Policy: Entitlements

White House week ahead: Vacation over, Obama tries to hit reset button

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Politics,White House,Brian Hughes,Barack Obama,Labor,Health Care,Entitlements,National Security,PennAve,NSA,Economy,Unemployment

With his more than two-week Hawaiian vacation finished, President Obama now turns to the daunting task of kick-starting a stalled second-term agenda.

Obama this week will focus on what aides are framing as a central theme of 2014: combating income inequality.

The president on Tuesday will meet with Americans who recently lost unemployment benefits, trying to pressure Republicans to extend the emergency aid for three months.

More than 1.3 million Americans lost their unemployment insurance in late December, and the White House sees the issue as a way to paint Republicans as out of touch with those struggling to find work.

The Obama administration estimates that failing to extend unemployment beyond 26 weeks would cost the economy roughly 240,000 jobs.

Behind the scenes, Obama is mulling ways to address National Security Agency surveillance methods. The president pledged to unveil reforms for the agency this month after an outside panel recommended that telephone companies, not the government, store Americans' private information.

And Obama also must turn his attention to his biggest speech of 2014: the Jan. 28 State of the Union address.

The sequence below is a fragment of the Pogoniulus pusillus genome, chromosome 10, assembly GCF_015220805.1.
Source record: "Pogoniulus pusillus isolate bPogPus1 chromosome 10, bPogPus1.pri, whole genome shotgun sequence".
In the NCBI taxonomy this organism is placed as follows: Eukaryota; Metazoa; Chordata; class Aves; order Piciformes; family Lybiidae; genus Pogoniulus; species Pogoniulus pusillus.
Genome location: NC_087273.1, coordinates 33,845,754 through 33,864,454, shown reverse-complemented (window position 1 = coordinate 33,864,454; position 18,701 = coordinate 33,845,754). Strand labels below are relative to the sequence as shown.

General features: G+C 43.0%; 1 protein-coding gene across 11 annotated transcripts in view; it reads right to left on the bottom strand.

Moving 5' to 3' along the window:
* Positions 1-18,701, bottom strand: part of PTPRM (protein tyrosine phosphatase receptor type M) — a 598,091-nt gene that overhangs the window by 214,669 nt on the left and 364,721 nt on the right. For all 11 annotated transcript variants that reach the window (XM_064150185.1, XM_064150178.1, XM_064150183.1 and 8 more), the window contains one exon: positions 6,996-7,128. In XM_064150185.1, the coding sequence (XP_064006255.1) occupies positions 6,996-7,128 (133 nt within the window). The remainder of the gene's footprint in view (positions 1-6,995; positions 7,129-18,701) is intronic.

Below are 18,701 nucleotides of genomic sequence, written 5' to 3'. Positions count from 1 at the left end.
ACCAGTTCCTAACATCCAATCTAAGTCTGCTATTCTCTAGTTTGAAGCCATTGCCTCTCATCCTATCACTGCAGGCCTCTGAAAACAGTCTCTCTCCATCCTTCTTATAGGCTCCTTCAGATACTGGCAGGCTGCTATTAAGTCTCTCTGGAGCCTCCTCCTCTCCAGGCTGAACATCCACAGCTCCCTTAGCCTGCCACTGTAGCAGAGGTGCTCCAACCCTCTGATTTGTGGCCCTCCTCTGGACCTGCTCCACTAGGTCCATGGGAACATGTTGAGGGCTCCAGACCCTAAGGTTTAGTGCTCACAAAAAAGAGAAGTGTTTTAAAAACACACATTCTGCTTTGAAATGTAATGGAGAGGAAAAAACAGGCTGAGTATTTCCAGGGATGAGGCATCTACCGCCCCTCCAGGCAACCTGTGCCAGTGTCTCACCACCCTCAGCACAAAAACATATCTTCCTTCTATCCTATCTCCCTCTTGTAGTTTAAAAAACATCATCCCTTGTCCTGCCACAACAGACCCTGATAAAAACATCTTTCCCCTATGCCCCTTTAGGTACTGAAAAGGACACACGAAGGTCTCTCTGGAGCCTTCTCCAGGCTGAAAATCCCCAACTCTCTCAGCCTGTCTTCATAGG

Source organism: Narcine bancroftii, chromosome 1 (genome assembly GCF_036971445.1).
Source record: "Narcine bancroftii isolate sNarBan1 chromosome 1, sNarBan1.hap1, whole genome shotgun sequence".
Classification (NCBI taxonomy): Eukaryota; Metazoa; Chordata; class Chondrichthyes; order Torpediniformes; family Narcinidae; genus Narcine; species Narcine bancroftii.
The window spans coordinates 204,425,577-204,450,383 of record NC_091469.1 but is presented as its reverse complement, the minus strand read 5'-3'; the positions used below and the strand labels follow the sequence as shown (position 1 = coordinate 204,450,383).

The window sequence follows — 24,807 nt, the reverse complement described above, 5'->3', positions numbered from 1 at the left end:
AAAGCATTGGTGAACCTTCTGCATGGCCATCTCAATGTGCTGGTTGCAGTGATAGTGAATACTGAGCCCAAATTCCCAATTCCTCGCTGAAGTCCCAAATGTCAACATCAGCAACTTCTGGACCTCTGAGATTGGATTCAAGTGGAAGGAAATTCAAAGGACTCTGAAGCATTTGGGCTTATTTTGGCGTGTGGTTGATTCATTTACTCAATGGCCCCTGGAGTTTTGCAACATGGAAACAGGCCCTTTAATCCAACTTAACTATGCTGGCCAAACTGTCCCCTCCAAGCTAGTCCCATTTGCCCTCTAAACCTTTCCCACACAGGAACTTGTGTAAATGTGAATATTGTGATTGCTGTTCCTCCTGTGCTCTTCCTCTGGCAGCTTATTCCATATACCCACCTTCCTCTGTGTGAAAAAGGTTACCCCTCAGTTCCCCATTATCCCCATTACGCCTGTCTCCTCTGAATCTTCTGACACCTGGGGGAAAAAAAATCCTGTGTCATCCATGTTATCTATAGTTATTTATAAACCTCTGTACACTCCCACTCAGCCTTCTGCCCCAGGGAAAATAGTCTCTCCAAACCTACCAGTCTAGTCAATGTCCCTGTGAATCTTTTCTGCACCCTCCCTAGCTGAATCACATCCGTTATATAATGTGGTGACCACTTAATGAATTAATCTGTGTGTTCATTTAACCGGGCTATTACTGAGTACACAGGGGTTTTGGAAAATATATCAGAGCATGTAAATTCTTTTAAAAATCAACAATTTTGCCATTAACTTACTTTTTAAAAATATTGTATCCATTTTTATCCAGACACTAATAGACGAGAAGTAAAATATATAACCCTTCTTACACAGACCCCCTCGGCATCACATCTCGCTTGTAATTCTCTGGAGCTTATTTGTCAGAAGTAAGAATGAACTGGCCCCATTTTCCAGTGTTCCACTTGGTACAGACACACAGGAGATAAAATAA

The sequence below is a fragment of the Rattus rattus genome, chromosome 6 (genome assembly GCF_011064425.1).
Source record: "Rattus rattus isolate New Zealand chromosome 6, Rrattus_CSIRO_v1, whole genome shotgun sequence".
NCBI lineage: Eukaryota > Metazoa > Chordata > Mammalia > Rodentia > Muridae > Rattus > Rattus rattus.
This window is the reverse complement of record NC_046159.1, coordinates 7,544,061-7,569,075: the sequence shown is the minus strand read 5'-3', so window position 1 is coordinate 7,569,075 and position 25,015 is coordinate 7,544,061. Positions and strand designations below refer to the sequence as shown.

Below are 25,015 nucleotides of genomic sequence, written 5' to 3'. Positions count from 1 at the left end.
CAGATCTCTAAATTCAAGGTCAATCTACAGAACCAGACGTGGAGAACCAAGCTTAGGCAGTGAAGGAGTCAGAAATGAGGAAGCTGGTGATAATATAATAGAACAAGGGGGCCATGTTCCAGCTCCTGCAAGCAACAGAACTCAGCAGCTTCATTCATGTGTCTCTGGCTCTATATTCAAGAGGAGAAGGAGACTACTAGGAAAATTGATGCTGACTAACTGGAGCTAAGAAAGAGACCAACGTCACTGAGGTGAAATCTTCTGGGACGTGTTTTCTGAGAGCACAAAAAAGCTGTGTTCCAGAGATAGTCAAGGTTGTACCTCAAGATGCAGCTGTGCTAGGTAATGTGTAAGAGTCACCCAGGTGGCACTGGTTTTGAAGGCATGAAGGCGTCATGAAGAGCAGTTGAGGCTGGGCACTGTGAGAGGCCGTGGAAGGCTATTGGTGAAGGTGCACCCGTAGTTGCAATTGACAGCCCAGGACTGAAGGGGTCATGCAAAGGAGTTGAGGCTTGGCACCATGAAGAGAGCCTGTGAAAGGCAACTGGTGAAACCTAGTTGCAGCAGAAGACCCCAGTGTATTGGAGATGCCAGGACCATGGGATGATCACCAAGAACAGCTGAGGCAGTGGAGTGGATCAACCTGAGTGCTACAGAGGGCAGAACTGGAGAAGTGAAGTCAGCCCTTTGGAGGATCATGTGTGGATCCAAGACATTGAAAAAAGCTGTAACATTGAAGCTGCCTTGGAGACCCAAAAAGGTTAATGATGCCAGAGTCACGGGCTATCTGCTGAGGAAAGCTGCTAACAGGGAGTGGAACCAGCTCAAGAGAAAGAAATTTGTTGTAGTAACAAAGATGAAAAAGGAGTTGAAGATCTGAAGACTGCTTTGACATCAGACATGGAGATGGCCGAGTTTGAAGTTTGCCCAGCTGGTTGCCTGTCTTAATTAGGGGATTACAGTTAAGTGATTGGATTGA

Last year, the president used his State of the Union speech to press for additional gun restrictions, comprehensive immigration reform, an increase in the minimum wage, more infrastructure spending and universal preschool.

Facing gridlock on Capitol Hill — and besieged by controversies of their own making — the White House failed to get any of those initiatives across the finish line.

Over the past two weeks, Obama golfed, snorkeled and hiked during a low-key getaway in which he attempted to shake off the worst political stretch of his presidency.

The problem-plagued rollout of Obamacare and the uproar over NSA surveillance methods caused Americans to reassess both how they view the president personally and his administration.

The president returned to Washington on Sunday with daughters Sasha and Malia. First lady Michelle Obama stayed behind in Hawaii -- the president gave her some extra time on the islands as a birthday present.

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